“Herschel… discovered that colorless, water-soluble iron salts, when exposed to sunlight, form the compound known as Prussian Blue; unexposed areas remain unaffected and the salt rinses away in plain water, leaving a blue ‘negative’ image. Inexpensive and easy to use, the blueprinting process, or cyanotype, is familiar today as an artists’ medium as well as a popular children’s pastime…”
And so my morning, waiting for a brush with stardom that never arrived, was lightened by looking through the NYPL’s digitised, open access version of these cyanotypes, seeming to foreshadow the paintings of Yves Klein and Henri Matisse’s cut-outs in their brilliant, if incidental, use of the colour blue.
Finishing at the Old Bodleian at 12 for early lunch, I wolfed down my sandwich in expectation for a bit of a wander round town before the walk up to the Oxford Brookes Headington campus for this week’s training session. Deciding that a trip to the charity shops of Jericho might be a bit ambitious in the time I had, I opted instead for a quick jaunt to the Oxfam on Broad Street which, despite being the first and oldest branch in the world, I had always found rather disappointing. I was rewarded today though with some bargain vinyl to add to my collection and I started my journey up Headington Hill with a jaunty spring in my step while I chatted to my artist sister on the phone about the Atkins cyanotypes.
Trip to Brookes (1.30-4.30):
I then arrived at Brookes after the slightly-strenuous climb in time for our tour of the library kicking off today’s training. My first impression was that it could hardly have been more different than the Old Bodleian, mainly in its attitude towards readers which also informs its architectural style and physical layout. Throughout the afternoon, whether admiring its individual and group-study spaces, or learning about staff’s marketing initiatives, teaching, and reading list organisation, I was struck by how the student experience of using the library informed pretty much everything the librarians did. Although the Bodleian clearly must cater to a far larger number of academics and external researchers, contains an almost-infinitely greater number and variety of books, and appeals to those with a taste for the gothic over the metallic, I would say the University of Oxford as a whole has a lot to learn from Brookes in its emphasis on the importance of pedagogy as an indispensable discipline for all its lecturers and academic librarians. As I said, the physical space, set over six floors, was designed for comfortable, relaxed study with both quiet and group discussion areas and rooms while there were also several self-service borrowing machines spread throughout. From my perspective as a former Master’s student at St Antony’s College, Brookes was much more proactive too in using posters and social media to get students engaged and informed about the library while also pushing for lecturers to make their reading lists available through the university’s online platform. Subject librarians (in Oxford’s terminology) or Academic liaisons (in Brookes’s) also made sure they met students in lectures, and one-on-ones at dissertation level, to explain the different resources on offer and how to use and access them.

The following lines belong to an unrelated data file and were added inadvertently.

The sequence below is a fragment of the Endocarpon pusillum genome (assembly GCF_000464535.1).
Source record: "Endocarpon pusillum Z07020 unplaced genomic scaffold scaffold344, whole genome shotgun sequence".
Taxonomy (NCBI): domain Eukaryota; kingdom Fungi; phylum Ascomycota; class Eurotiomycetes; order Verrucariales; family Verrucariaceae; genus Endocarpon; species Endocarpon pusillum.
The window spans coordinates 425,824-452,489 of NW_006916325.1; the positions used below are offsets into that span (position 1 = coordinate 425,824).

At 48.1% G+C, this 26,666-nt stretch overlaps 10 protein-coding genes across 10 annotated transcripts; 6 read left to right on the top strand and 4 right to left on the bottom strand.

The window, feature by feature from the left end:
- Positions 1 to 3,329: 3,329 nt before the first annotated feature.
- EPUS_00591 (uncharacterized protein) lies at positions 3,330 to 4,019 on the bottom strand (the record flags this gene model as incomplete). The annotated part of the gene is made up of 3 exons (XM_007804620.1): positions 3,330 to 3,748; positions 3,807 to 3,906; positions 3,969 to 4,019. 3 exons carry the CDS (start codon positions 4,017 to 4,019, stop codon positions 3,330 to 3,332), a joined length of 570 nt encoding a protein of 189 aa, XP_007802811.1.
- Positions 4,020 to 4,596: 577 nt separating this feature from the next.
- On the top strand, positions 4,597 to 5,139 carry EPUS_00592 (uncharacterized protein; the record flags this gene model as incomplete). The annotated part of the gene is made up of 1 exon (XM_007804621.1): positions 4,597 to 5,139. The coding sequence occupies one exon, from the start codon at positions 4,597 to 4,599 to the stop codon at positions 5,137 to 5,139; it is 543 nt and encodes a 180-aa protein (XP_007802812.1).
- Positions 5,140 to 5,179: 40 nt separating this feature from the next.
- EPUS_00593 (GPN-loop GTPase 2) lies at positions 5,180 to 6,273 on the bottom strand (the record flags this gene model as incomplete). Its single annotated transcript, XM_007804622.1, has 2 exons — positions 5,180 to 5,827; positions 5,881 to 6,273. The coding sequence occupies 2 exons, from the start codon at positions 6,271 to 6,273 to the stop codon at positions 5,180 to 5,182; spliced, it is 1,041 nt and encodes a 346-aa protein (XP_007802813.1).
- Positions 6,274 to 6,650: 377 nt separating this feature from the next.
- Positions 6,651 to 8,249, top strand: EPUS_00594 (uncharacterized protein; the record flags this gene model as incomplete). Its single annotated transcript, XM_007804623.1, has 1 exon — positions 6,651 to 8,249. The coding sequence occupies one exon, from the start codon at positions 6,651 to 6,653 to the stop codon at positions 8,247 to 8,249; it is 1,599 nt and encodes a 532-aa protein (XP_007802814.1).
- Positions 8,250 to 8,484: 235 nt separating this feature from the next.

We had the chance too to visit the Special Collections part of the library, held in the basement, of course. Rather than medieval manuscripts and government files, however, their archives were devoted in part to collections around food and drink. These included the late Antonio Carluccio’s library, Ken Hom’s “golden” wok made to celebrate the sale of one million units and, most excitingly and tantalisingly for me, only part way through Dry January, the collections of the National Brewing Library. My appetite somewhat sated by the acquisition of a commemorative beer mat, we ventured back out to the rest of the library. Alice had very kindly invited us all round to her nearby flat for coffee and a chat afterwards where we then lingered for an hour or two before venturing back out to the depressing January drizzle and, eventually, home.